Wilson v. Subway Sandwiches Shops, Inc., 823 F. Supp. 194 (S.D.N.Y. 1993)

U.S. District Court for the Southern District of New York - 823 F. Supp. 194 (S.D.N.Y. 1993)
June 2, 1993

823 F. Supp. 194 (1993)

Hal E. WILSON and Robert L. Abbott, Jr., Plaintiffs, v. SUBWAY SANDWICHES SHOPS, INC. and Doctors Associates, Inc., Defendants.

No. 93 Civ. 0100 (RWS).

United States District Court, S.D. New York.

June 2, 1993.

*195 Rosenberg & Fein, New York City (Richard A. Roth, of counsel), for plaintiffs.

Olshan Grundman Frome & Rosenzweig, New York City (Thomas J. Fleming, of counsel), Wiggin & Dana, New Haven, CT (Edward Wood Dunham, Lisa G. Bakanas, of counsel), for defendants.


SWEET, District Judge.

The Defendants, Subway Sandwich Shops, Inc. ("SSSI") and Doctor's Associates, Inc. ("DAI") (collectively, the "Defendants") have moved for an order to dismiss this action or, in the alternative, to stay this action in favor of arbitration.

The Plaintiffs, Hal E. Wilson ("Wilson") and Robert L. Abbott, Jr. ("Abbott") (collectively, the "Plaintiffs"), have cross-moved for an order imposing sanctions against the Defendants pursuant to Rule 11, Fed.R.Civ.P.

For the reasons set forth below, the Defendants' motion is denied and the Plaintiffs' motion is denied.


Wilson is an individual who is a citizen and resident of the State of North Carolina.

Abbott is an individual who is a citizen and resident of the State of New York.

SSSI is a corporation organized and existing under the laws of the State of Connecticut.

DAI is a corporation organized and existing under the laws of the State of Florida. Prior to July 1991, DAI was a corporation organized under the laws of the State of Connecticut ("DAI Connecticut"). On July 1, 1991, DAI of Florida merged with DAI Connecticut, and the former emerged as the surviving corporate entity.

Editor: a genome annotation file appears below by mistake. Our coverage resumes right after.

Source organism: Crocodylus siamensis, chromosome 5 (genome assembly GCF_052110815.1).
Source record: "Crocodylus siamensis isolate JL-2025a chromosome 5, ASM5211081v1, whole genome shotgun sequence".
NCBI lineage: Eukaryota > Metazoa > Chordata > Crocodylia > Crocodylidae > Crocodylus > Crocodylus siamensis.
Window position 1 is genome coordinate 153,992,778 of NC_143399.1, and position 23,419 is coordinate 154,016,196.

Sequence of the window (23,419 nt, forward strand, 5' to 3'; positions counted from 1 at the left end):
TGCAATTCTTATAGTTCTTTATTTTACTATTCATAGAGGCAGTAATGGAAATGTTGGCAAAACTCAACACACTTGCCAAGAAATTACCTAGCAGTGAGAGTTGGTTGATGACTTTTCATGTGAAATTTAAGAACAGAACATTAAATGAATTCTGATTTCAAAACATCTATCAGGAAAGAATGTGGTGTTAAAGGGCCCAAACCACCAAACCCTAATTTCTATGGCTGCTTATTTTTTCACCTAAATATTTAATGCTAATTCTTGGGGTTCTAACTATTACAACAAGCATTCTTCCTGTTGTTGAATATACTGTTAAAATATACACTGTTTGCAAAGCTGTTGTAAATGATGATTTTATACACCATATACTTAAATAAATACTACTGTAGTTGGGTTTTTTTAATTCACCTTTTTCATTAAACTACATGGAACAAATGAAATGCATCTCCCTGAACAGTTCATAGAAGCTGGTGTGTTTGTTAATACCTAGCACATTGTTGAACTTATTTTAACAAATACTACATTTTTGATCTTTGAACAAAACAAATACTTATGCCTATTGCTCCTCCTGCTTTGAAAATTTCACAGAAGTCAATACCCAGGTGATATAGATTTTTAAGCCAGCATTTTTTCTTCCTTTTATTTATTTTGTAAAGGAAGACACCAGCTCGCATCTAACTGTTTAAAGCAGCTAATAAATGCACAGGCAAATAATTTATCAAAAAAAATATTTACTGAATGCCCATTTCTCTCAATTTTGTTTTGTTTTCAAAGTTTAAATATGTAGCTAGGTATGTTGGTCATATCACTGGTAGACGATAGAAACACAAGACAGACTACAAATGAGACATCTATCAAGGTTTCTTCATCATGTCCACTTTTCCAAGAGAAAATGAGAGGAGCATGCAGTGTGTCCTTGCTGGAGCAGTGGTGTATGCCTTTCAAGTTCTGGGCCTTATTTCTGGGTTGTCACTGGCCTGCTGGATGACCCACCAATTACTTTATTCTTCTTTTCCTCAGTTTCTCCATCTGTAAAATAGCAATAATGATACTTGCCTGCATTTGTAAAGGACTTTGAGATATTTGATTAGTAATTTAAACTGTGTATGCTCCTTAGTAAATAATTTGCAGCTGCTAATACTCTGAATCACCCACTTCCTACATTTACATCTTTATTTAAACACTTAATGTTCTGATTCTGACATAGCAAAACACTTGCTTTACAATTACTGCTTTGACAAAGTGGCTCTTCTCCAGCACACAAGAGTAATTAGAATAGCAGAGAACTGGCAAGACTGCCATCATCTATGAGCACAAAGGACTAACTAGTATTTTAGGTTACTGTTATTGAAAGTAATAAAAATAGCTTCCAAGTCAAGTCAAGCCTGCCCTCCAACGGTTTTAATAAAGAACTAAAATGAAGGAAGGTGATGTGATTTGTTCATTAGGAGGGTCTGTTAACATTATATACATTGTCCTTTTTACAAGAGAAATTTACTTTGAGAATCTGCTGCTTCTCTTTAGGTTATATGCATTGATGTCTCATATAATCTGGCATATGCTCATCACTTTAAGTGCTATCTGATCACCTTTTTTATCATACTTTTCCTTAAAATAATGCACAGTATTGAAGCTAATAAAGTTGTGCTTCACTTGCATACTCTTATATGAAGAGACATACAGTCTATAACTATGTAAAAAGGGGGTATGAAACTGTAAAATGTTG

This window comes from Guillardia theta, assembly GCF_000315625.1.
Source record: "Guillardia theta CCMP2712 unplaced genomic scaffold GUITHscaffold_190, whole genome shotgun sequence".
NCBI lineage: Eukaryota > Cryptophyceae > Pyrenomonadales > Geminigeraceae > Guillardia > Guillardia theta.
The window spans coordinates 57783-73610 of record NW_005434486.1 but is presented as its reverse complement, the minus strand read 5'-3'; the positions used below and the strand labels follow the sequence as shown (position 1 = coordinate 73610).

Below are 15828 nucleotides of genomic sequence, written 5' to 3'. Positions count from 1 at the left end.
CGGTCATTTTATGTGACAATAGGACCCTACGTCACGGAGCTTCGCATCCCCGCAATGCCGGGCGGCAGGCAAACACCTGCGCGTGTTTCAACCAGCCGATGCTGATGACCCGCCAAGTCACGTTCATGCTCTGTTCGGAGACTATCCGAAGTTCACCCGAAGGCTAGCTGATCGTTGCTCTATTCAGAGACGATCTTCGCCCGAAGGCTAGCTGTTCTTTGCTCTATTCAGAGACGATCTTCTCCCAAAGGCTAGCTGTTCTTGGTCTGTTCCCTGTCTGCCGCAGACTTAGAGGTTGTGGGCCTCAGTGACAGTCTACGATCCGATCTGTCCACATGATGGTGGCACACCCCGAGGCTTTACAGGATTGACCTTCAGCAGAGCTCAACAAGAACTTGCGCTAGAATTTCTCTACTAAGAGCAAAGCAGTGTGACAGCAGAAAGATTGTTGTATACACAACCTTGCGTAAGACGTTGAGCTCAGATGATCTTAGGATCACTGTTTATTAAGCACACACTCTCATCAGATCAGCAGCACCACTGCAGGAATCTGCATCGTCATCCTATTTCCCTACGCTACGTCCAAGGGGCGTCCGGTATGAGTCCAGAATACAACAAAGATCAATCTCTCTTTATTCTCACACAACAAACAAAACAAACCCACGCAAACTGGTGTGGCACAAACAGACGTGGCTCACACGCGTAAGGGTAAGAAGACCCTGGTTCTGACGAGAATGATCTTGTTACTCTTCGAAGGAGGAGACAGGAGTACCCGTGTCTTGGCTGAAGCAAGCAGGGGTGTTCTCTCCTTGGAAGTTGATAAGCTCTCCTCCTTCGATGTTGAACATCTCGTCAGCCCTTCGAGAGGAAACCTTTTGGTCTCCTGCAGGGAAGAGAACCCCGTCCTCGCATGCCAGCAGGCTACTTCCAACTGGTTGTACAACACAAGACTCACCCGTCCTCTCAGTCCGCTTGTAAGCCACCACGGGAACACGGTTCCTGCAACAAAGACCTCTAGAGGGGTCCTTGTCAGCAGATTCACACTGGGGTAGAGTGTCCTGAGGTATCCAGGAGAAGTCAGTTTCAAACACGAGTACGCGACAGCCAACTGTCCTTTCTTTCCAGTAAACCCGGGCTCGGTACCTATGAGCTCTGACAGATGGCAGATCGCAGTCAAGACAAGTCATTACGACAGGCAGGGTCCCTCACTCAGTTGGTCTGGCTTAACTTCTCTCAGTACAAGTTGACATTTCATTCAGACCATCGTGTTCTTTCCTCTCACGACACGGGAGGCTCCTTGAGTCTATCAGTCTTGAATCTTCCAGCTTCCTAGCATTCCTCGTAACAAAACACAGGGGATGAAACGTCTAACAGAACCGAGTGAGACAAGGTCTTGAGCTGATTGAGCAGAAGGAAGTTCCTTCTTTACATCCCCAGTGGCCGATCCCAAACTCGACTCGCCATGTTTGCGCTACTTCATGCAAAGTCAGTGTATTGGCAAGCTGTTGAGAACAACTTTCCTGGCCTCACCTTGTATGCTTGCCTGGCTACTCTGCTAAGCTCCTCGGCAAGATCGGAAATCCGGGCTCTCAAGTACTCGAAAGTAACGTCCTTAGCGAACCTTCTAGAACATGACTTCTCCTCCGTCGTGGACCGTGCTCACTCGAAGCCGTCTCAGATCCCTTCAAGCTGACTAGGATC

This is a diversity action on a money judgment against SSSI rendered in the State of South Carolina. Specifically, it is premised on the following alleged facts: first, a judgment was entered against SSSI and the Plaintiffs on February 18, 1991 in favor of a third party in the State of South Carolina; second, SSSI failed to satisfy the judgment for more than two years; third, as a direct *196 result of this failure on SSSI's part, post-judgment execution proceedings were commenced against the Plaintiffs; and fourth, as a direct result of those proceedings, the Plaintiffs were caused to sustained damages which they seek to recover in this present action.

DAI is the national franchisor of Subway restaurants. It sells the right to operate a Subway restaurant which grants a franchisee a license to use nationally-known and federally-registered Subway trademarks. SSSI is a real estate leasing company allegedly affiliated with DAI.[1]

On or about July 14, 1986, the Plaintiffs entered into a franchise agreement (the "Agreement") with DAI Connecticut for the purpose of operating a Subway restaurant (the "Restaurant") in South Carolina. On or about November 26, 1986, SSSI and Cypress Square Associates ("Cypress") entered into a contractual agreement (the "Lease") whereby the former as tenant leased certain property (the "Premises") from the latter as landlord, which was located in Florence, South Carolina. Days earlier, on or about November 18, 1986, the Plaintiffs had signed the Lease as personal guarantors of the performance of the obligations undertaken by the tenant of the Lease.